The applying of blisters properly, against any disease, is very useful, and may be so managed as to cure various maladies. But when laid on out of season, or in some stages of a distemper, will do a great deal of hurt : therefore it is of the highest consequence to know when they are suitable, and when not.

In chronic diseases they will relieve obstinate head-achs, rheumatisms of the head, when the blood vessels of the whites of the eyes are turgid with blood attended with a moist rheum, or when the redness of them proceeds from the king's evil; as also when the eye-lids are glued together in the night by a thick humour. They are likewise good in obstinate defluxions on the eyes and ears, in a tedious running of the nose, in the tooth-ach from a ferous rheum, in sleepy disorders, in little ulcers of the head of a long standing, or when the humour of a scald head is driven inwardly. Moreover, they are useful in a palsy of the tongue, in hardness of hearing, and in a noise of the ears, from a cold cause, and when breaking out, or spots on the skin have struck in, and are to be recalled. The sciatica, or hip-gout will yield to bleeding, and laying a blister on the part affected.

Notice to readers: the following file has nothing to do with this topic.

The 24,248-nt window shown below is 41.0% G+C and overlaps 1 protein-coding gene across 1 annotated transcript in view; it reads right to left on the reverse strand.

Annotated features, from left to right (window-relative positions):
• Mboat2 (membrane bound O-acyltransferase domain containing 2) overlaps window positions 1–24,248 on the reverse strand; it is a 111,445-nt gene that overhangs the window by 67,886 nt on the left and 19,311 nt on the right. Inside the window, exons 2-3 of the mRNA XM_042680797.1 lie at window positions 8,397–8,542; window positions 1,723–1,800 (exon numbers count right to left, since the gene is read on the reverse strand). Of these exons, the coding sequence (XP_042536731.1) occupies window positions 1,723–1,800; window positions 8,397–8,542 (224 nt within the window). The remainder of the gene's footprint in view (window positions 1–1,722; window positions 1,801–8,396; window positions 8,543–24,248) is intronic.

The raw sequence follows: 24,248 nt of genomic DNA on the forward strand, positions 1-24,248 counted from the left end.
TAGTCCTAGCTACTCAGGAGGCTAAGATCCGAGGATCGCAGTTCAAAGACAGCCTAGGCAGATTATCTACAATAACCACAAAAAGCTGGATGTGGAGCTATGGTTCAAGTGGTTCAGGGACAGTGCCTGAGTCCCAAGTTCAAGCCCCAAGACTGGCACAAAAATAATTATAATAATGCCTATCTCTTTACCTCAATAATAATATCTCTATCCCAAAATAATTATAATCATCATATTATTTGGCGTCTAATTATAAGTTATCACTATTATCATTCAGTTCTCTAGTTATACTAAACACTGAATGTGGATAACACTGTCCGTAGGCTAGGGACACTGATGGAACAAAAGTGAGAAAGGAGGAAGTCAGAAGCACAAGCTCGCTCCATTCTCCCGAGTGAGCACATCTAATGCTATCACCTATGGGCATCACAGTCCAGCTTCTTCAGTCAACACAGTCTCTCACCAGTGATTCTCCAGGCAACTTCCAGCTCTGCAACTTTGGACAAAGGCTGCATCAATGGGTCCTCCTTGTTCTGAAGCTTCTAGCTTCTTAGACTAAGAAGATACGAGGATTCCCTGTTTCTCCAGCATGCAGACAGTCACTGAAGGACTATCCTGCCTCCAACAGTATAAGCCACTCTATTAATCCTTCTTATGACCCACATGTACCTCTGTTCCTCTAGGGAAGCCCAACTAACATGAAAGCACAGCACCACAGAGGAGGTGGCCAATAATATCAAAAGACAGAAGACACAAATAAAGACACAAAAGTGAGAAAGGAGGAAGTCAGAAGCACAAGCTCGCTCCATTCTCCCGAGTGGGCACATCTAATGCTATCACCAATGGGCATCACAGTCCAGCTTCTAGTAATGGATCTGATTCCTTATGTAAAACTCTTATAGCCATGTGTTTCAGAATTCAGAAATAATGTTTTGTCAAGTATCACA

In acute diseases they are likewise of great use, particularly in the small pox, when the pustules lie buried in the skin for two or three days, and when they appear like watry bladders. In the fit of an apoplexy, in low nervous fevers, in all fevers when there is a defect of vital heat, and the pulse is weak and languid; for this reason they ought to be applied at the latter end of putrid fevers, when the spirits and pulse sink, which is a sign that nature wants a spur, or when this disease brings on a phrensy, and bleeding is dangerous because the patient is very low. In this last cafe the defect may be sup-plied by applying leeches to the temples, and a blister to the head and other parts of the body. But if the pulse is funk, and the patient appears stupid or insensible, blisters and leeches must be omitted, and stimulating poultices or sinapisms must be laid to the soals of the feet. In violent inflammations of the eyes, blisters must be laid behind the ears, must lie on two or three days, and the fores must be kept running. In a quinsy, a large and strong blister must be laid to the fore part of the neck. In a pleurisy, alter the first bleeding, it must be applied upon the pained fide. In an inflammation of the lungs, after the first bleeding it must be laid to the back, and to one or both des. In a spurious peripneumony, likewise, blistering is of great service. In the inflammation of the liver, stomach, or intestines, in the iliac passion, and a fixt pain of the bowels, a large blister should be laid over the part affected; Blisters should never be applied in the beginning of common fevers, if the pulse is strong, and the disease is gaining strength; nor yet to the hectic, to women with child, to the lean, nor to those who have strong tense fibres. blisters are likewise very improper in a fit of the gravel, in the stone of the kidneys or bladder, when the patient is full of blood, without preceding evacuations, as a!so in profuse bleedings of any kind. The reason of all which may be readily conceived, when we consider that blisters act by stimulating the solids, attenuating the fluids, by re-vulsion, by bringing out the morbisic matter, and that they particularly affect the urinary passages, often causing a strangury, if not prevented in time. They should never be laid to the thighs or legs, when they are cedematous or distended with water, left they produce a gangrene. A stran-gury may be prevented by soft diluting liquors, particularly by a solution of gum arabic in water.